Fascinating Abandoned Places In Tallahassee Florida For Urbex

Find vacant and cool places in Tallahassee to explore

The city of Tallahassee Florida is filled with many different attractions which draw in crowds in the thousands every month. But the locations that aren’t visited or talked about much and are still interesting are their abandoned places. Sites like the Arthur Dozier School For Boys and Dr. Coles’s House even though abandoned still contain some fascinating history.

Urban explorers have for years ventured into these quiet and forgotten places to experience and document them before they’re completely gone. Below is a list of abandoned places in Tallahassee that are slowly being reclaimed by nature, some of them are just downright creepy, but nonetheless would make for an interesting exploration trip.

For more places to explore, see our list of abandoned places in Florida.


Best Abandoned Places In Tallahassee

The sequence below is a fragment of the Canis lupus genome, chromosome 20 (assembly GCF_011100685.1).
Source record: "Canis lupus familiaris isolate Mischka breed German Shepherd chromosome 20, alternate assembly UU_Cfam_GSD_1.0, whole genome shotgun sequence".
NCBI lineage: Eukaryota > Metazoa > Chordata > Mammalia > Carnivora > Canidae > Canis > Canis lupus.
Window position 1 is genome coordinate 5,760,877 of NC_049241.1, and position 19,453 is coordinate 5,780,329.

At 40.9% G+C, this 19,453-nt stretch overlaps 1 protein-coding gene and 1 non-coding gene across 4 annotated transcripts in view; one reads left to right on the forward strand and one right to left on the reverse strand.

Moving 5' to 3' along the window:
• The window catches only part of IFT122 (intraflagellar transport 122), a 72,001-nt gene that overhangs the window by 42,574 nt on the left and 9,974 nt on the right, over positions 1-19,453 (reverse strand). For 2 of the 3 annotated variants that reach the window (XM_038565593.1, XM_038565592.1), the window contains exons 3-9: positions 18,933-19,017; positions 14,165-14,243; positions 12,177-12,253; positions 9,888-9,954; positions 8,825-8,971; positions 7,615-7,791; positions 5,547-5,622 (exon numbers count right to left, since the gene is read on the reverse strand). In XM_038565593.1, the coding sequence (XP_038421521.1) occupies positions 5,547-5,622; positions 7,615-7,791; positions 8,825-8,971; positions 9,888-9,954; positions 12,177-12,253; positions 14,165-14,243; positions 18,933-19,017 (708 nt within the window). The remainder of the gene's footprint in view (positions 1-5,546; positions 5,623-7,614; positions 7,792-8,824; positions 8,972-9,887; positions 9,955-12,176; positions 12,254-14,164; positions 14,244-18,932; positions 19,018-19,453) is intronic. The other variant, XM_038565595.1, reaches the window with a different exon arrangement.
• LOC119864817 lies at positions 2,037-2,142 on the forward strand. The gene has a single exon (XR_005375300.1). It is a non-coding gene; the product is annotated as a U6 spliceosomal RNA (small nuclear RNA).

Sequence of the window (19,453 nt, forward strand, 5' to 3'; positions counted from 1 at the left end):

1. Arthur G. Dozier School For Boys

Originally named the Florida State Reform School for troubled young boys, the school ended its 111-year history with a reputation of horror. The school began operations on January 1, 1900, and 14 years later its name would be changed in honor of a former superintendent of the school. In its initial years, the school successfully ran and reformed several students, after the superintendent retired things took a dramatic turn.

In a few short years, the school garnered a reputation for abuse, beatings, sexual assault, torture, and even murder of students by staff. An unannounced inspection by the state of Florida found that students were commonly kept in leg irons for hours to prevent them from moving around. Some were placed in hot non-insulated rooms and kept for hours there.

A fire broke out in one of the dormitories of the school killing six students and two employees, all of who were buried behind the campus in unmarked graves. A separate inspection by the state governor Claude Kirk found severe overcrowding issues and poor conditions overall. After decades of poor reputation, the school failed in state inspection in 2008 and was closed down the following year.

Since then the school has been left abandoned and is slowly being reclaimed by nature. Fearless explorers who have ventured into the school have reported hearing disembodied sounds and seeing things move seemingly by themselves. It is considered one of the creepiest abandoned places in Tallahassee.


2. The Riverside Motel

Image: urbancoroner.com